As the winter season approaches, thousands of Iraq’s displaced are faced with the prospect of spending the colder months without a home. The Iraqi government is pushing to have dozens of camps for these refugees shut down by the end of the year, to encourage people to return to their homes.
Closing these sites is, at least in theory, a positive move that is long overdue. The overcrowded camps, where people live in dire, unsanitary conditions, cannot become permanent homes for the displaced.
More than 3 million Iraqis have been displaced since 2014, according to data by the UN High Commissioner for Refugees, with more than half of them living in the Kurdistan region of Iraq. Many had to leave everything behind as they ran for their lives, either from the violence of ISIS or that of Iranian-backed extremist militias. For Iraq’s minorities, notably the Yazidis, they had no choice but to flee their homeland or face genocide. Many Christians and Yazidis still fear persecution should they go back home.
And so, for years, internally displaced Iraqis have been living in makeshift homes and camps, unable to leave yet wishing they did not have to stay. Poor hygiene and a lack of basic services have turned these sites into public health hazards with the onset of the coronavirus outbreak. It is nearly impossible to practice physical distancing and sanitise properly in these conditions. Closing down these camps is, according to government officials, the best way to help the displaced return and redirect NGO funds towards reconstruction efforts under way in destroyed regions of Iraq.
Unfortunately, this option is not always possible. Many have had their homes obliterated during the conflict, while others face security challenges, including persecution, should they return to their hometowns. Even for those who still have a home to return to, basic services such as electricity, water and education are often lacking in remote, heavily damaged areas, especially in the north-west, as reconstruction efforts have stalled since the fall of ISIS in Iraq in December 2017.
And many camp residents have voiced concerns that they have been asked to move out abruptly, without any relocation plans or help from the government. For instance, residents of the camps at Habbaniyah Tourist City, a former luxury resort, 80 kilometres west of Baghdad, were given one month to vacate the premises. Meanwhile, people living in the largest camp in Nineveh - the northern province where Mosul is located - said that they were given one week’s notice to pack up their bags and leave. As a result, many are afraid they will end up on the streets.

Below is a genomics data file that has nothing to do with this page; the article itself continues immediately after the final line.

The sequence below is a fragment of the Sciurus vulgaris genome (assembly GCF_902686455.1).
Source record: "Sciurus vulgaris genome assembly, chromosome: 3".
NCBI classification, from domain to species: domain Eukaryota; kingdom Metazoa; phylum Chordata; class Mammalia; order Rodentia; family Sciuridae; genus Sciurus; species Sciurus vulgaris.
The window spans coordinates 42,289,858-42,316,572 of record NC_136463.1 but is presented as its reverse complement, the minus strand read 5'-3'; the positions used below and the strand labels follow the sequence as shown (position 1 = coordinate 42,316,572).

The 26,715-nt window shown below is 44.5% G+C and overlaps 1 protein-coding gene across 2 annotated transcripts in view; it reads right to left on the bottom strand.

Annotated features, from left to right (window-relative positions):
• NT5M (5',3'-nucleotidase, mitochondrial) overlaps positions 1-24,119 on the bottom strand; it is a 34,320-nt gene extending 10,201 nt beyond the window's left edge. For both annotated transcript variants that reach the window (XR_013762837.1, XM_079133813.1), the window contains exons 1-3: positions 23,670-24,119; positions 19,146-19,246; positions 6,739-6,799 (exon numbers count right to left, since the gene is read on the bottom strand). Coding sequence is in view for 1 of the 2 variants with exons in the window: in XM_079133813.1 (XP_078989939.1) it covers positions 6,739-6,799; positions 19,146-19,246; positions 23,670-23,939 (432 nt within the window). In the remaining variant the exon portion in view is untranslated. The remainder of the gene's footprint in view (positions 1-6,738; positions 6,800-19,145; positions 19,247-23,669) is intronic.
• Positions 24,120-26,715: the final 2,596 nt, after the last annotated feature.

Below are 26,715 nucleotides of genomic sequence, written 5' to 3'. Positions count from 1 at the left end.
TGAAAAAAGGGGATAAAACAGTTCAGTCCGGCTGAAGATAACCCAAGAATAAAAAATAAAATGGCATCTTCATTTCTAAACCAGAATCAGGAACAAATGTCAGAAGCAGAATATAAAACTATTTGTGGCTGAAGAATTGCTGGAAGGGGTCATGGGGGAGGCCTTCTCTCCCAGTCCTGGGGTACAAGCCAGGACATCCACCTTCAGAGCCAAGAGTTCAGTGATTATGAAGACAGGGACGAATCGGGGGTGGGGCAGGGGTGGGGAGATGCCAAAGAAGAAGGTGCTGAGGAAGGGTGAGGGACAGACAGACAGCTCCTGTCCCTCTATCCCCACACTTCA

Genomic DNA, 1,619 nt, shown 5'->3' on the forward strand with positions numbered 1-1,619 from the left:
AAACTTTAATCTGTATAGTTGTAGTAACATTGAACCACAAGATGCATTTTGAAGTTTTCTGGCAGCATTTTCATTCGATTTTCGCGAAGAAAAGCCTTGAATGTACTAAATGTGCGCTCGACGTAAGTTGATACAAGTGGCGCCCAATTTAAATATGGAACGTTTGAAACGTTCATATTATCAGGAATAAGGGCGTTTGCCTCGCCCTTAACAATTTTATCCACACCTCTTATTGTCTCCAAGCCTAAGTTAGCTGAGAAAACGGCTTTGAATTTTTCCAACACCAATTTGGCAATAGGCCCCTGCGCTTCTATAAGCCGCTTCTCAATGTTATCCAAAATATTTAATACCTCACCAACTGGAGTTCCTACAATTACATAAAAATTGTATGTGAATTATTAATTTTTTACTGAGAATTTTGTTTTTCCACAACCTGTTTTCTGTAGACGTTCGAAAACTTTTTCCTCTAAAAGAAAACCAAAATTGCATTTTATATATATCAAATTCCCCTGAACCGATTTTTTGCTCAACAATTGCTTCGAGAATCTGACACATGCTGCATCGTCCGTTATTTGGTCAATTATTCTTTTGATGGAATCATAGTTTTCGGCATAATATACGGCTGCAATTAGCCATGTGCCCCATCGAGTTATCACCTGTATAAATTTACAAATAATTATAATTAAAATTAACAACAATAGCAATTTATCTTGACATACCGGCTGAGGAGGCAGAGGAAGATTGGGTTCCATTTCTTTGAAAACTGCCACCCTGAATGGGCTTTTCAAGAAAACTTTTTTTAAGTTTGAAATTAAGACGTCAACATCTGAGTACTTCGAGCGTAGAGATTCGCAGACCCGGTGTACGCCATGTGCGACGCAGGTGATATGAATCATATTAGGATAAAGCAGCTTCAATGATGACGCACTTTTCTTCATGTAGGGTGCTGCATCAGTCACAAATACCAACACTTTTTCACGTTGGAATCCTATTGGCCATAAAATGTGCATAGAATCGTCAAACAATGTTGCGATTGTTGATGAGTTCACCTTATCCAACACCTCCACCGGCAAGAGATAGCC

Previous experiences do not bode well for these new closures. In October, at least five Iraqi camps were closed down, yet half of all residents did not return to their hometowns. The Norwegian Refugee Council, an NGO, has warned that these closures could leave 100,000 Iraqis in limbo as the winter approaches. Long-time camp residents are now faced with the prospect of further displacement, with no long-term plan for their resettlement.
Iraq has witnessed waves of violence that forced its people flee their homes, but the last one ended in 2017 with the fall of ISIS in the country. Since then, successive governments were unable, or unwilling, to carve out comprehensive plans for reconstruction and for the resettlement of internally displaced Iraqis, as funds were either lacking or siphoned.
But this time around, Iraq has a chance to do things right. Prime Minister Mustafa Al Kadhimi is a reformist who can reverse this trend and empower the displaced to return home safely. Such an effort cannot be carried out overnight. It requires long-term planning, in concert with local authorities and displaced people to assess their needs on the ground, as well as longer notice periods before camp residents leave. Only then can they be prevented from being pushed into more misery.